The architectural treatment of the Euston station development is surely half-baked if it doesn't include the resurrection of the glorious Euston Arch - and as I understand it the current resting place of much or all of the arch's stonework is known.
    Talk of having resolved the problem when the ground collapsed due to HS1 tunnelling misses the point - if this retaining wall were to collapse onto a train on the WCML outside Euston station all hell would break loose.

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  • Industry Professional

    I do not think that we are far apart Mr Wakehan.
    I do agree that there are worrying signs of far too many flawed designs in recent years. Yes, things have always sometimes gone wrong (Ronan Point (1968), Summerland (1973), Abbeystead (1984), Heathrow Tunnel 1994, etc) but I remain uneasy.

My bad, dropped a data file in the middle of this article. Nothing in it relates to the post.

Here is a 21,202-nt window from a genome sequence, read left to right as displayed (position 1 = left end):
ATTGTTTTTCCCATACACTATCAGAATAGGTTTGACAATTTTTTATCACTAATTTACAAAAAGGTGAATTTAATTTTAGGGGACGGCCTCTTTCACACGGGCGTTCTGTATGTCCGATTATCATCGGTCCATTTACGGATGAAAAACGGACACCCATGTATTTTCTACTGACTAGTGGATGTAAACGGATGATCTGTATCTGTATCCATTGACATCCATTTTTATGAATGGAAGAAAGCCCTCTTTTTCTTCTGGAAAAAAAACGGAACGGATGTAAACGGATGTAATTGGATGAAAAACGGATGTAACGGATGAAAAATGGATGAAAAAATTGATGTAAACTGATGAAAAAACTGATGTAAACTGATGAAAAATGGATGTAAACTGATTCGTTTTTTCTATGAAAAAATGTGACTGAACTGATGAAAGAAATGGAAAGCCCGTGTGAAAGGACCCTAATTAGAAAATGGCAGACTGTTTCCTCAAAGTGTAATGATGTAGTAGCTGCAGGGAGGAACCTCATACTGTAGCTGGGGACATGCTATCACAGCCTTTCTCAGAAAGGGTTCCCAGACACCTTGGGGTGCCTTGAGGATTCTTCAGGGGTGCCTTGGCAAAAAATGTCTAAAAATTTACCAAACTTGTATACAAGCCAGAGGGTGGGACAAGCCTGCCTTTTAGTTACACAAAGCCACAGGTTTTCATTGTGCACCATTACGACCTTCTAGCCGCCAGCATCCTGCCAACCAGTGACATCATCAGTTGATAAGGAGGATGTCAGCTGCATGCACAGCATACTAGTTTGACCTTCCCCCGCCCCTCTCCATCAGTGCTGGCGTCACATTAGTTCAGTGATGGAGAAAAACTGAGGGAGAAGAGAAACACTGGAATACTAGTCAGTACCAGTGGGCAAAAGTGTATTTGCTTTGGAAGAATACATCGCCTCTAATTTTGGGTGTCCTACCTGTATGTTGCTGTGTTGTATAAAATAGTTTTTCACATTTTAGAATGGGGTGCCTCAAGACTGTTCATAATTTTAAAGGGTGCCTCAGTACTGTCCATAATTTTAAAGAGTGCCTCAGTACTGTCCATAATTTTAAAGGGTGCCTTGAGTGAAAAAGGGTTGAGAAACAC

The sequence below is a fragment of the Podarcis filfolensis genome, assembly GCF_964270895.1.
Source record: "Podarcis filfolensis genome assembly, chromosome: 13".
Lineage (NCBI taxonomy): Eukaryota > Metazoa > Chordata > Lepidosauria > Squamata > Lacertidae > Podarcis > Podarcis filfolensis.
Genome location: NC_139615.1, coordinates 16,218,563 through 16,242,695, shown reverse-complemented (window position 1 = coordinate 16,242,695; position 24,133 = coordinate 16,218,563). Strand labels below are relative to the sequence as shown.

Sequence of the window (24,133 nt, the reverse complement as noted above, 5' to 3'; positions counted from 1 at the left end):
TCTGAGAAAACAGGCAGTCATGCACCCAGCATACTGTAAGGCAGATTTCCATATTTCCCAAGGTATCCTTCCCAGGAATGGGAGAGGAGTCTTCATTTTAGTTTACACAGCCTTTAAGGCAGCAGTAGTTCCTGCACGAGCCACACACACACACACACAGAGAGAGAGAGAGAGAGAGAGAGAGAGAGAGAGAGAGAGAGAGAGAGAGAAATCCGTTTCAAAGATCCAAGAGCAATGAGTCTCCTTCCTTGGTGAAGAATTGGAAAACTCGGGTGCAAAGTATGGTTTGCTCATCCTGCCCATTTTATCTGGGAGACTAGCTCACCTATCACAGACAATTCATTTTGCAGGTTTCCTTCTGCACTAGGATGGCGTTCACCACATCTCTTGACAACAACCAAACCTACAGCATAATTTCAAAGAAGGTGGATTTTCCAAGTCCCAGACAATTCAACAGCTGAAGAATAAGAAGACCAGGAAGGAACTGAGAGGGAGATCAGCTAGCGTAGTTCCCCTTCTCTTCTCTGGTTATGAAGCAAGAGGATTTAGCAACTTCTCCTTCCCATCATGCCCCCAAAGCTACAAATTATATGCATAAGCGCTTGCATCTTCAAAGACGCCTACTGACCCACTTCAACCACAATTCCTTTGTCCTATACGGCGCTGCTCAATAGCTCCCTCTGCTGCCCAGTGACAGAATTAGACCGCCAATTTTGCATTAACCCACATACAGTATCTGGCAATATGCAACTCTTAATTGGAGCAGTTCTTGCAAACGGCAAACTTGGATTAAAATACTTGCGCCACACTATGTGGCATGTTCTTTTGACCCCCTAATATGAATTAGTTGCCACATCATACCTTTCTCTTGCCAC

I did say in my original comment that I would like to think that HS2 "would do everything they could to stop something going wrong in the first place."
    I also cannot see that nothing new can be built.
    I am wary of us being too short-sighted in saying no to HS2 but I struggle to accept any comparison between keeping speeds to say 125-140mph compared with those in the early 19th Century who claimed something like "people would die if they travelled at 30mph".
    We need to move forward but in a more sustainable way and one which is more balanced towards the cities of northern England.

    Jeffrey (an Engineer again) - my comments come up as "industrial professional" as it is entered via the IHS.